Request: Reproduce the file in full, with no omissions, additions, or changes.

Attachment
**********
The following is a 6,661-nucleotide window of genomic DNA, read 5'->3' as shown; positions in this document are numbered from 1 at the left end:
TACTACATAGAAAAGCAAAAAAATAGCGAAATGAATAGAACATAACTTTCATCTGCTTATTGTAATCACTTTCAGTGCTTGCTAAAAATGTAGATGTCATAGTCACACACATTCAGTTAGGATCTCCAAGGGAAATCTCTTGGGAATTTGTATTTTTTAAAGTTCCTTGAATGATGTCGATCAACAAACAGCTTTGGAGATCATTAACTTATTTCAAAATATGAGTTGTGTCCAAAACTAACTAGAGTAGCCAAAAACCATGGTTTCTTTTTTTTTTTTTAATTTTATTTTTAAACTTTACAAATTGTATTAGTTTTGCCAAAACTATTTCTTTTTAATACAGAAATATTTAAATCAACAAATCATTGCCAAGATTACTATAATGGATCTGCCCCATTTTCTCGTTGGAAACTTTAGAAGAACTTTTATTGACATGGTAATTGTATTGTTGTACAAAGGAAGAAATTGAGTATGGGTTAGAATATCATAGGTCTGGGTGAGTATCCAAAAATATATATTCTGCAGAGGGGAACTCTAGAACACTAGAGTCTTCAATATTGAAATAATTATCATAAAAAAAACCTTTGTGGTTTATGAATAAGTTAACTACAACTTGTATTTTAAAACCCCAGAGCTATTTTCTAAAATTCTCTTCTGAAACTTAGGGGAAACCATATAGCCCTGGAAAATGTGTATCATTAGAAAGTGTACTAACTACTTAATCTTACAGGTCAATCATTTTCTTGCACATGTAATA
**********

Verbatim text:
The following is a 6,661-nucleotide window of genomic DNA, read 5'->3' as shown; positions in this document are numbered from 1 at the left end:
TACTACATAGAAAAGCAAAAAAATAGCGAAATGAATAGAACATAACTTTCATCTGCTTATTGTAATCACTTTCAGTGCTTGCTAAAAATGTAGATGTCATAGTCACACACATTCAGTTAGGATCTCCAAGGGAAATCTCTTGGGAATTTGTATTTTTTAAAGTTCCTTGAATGATGTCGATCAACAAACAGCTTTGGAGATCATTAACTTATTTCAAAATATGAGTTGTGTCCAAAACTAACTAGAGTAGCCAAAAACCATGGTTTCTTTTTTTTTTTTTAATTTTATTTTTAAACTTTACAAATTGTATTAGTTTTGCCAAAACTATTTCTTTTTAATACAGAAATATTTAAATCAACAAATCATTGCCAAGATTACTATAATGGATCTGCCCCATTTTCTCGTTGGAAACTTTAGAAGAACTTTTATTGACATGGTAATTGTATTGTTGTACAAAGGAAGAAATTGAGTATGGGTTAGAATATCATAGGTCTGGGTGAGTATCCAAAAATATATATTCTGCAGAGGGGAACTCTAGAACACTAGAGTCTTCAATATTGAAATAATTATCATAAAAAAAACCTTTGTGGTTTATGAATAAGTTAACTACAACTTGTATTTTAAAACCCCAGAGCTATTTTCTAAAATTCTCTTCTGAAACTTAGGGGAAACCATATAGCCCTGGAAAATGTGTATCATTAGAAAGTGTACTAACTACTTAATCTTACAGGTCAATCATTTTCTTGCACATGTAATA